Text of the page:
Aug 31, 2013
Editor's Note: In each home game program this fall, legendary Texas sportswriter and Baylor treasure Dave Campbell will reminisce about his most-memorable games of the decade being honored at Floyd Casey Stadium, starting with the 2000s and culminating with the 1950s when the Bears' 64-year-old home den opened its doors as Baylor Stadium. We hope you will enjoy this trip down memory lane each week as we relive some Baylor's greatest wins at The Case.
By Dave Campbell
Times change, eras change. A wise man once told me we should not even try to compare eras, and he was right. What happened in the 1930s when I first started watching the Bears play at home (in 1937 at Waco's old Muny Stadium, before crowds that often fell well below 12,000), can hardly be compared to what we see today. The best Baylor home game I saw in the Decade of the 1930s was Billy Patterson's-superbly-engineered 6-0 victory over Davey O'Brien and the TCU Frogs, a victory that lifted the undefeated Bears to a No. 4 ranking in the Associated Press national poll. Baylor was upset by underdog Texas the next week, then by SMU and that was that (TCU was national champion the following season and O'Brien won the Heisman Trophy).
Baylor's most meaningful home "victory" in the 1940s was really a 7-7 tie with No. 1 ranked Texas (exuberant Baylor fans, remembering Texas' upset victory over the Bears in 1937, certainly considered it a victory), but the most spectacular home victory of that decade, in my opinion, was the 40-14 victory over TCU, a victory that lifted the undefeated Bears to a No. 6 ranking in the AP poll. All that led to a final season record of 8-2 and certainly it should have led to a berth in a major bowl. But, there weren't as many bowls in those days so the very good Baylor football team stayed home.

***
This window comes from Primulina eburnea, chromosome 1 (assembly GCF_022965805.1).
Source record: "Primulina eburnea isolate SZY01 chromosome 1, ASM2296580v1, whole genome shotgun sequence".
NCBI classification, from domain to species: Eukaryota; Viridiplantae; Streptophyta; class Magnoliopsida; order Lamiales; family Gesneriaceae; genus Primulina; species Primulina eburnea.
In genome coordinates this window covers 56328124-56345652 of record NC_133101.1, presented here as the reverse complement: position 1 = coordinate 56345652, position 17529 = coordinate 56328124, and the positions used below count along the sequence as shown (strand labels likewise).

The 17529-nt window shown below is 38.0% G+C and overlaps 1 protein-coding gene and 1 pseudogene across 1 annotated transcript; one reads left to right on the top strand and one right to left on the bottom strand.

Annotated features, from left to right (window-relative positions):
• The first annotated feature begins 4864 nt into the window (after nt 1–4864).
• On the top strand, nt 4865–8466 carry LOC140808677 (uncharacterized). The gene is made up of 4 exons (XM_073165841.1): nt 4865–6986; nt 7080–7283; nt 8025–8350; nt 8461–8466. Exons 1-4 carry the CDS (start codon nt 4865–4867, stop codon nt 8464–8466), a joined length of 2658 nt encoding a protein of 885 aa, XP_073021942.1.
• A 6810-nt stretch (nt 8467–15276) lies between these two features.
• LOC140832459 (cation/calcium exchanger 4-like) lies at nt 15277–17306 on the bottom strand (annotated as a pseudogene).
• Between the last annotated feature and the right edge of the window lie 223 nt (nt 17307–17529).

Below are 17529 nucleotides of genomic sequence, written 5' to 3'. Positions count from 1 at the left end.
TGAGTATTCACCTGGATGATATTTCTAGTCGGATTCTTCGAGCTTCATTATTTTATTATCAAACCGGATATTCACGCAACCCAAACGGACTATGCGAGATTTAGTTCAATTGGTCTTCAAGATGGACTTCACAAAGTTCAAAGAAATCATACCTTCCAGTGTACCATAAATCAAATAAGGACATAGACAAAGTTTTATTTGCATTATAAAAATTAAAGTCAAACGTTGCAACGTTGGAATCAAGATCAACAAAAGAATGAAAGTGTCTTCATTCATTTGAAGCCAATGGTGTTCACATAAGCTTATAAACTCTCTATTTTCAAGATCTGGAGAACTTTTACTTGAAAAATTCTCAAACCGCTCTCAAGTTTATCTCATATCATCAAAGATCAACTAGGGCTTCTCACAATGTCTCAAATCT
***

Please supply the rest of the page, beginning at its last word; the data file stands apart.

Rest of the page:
The point is, some decades provide us with a multitude of Baylor victories at home (now Floyd Casey Stadium, originally just Baylor Stadium) and some provide us with slim pickings.
This current decade is about to give us only its third season and already we have a multitude of games to consider -- five games as a matter of fact. Each of the five was meaningful, each was spectacular and each led the Bears to an important rendezvous with history. All of that is enough to ask the question: what hath Art Briles already wrought, and what lies ahead?
In my memory book, these are the five top games of this current decade and in the order in which they unfolded: Oct. 23, 2010, and a 47-42 victory over Kansas State that sent the Bears to their first bowl game (against Illinois in the Texas Bowl in Houston) in 16 seasons.
Then came three sensational victories in the Bears' home stadium in 2011: a season-opening 50-48 decision over No. 14 TCU before a crowd of 43,753; later a 45-38 triumph over No. 5 Oklahoma before 40,281; and a regular season-ending 48-24 victory over No. 22 Texas before 46,843. And if you want to be picky, that season's 42-39 triumph over Missouri before 40,194 was no run-of-the-mill affair.
But, of the three games that stand foremost in my memory, consider this:
The victory over TCU was Baylor's first over a ranked opponent since 2004 (TCU was ranked No. 14 at kickoff time), the Bears' first victory over TCU since the two ancient foes resumed their rivalry in football in 2006, the Bears had to stage a 60-yard drive culminated by a 37-yard field goal kicked by Aaron Jones with 64 seconds remaining to forge ahead to stay, and Mike Hicks had to intercept a pass in the final seconds to nail down the victory. Yes, and RG3 opened what turned out to be a Heisman Trophy-winning season by completing 21 of 27 passes for 359 yards and five touchdowns. And by the way, the crowd of 43,753 was the second-largest ever to see a Baylor home opener and the Bears had to score the most points they had ever scored in history against a ranked opponent. Thousands of wildly-excited Baylor fans rushed onto the playing field after the final whistle.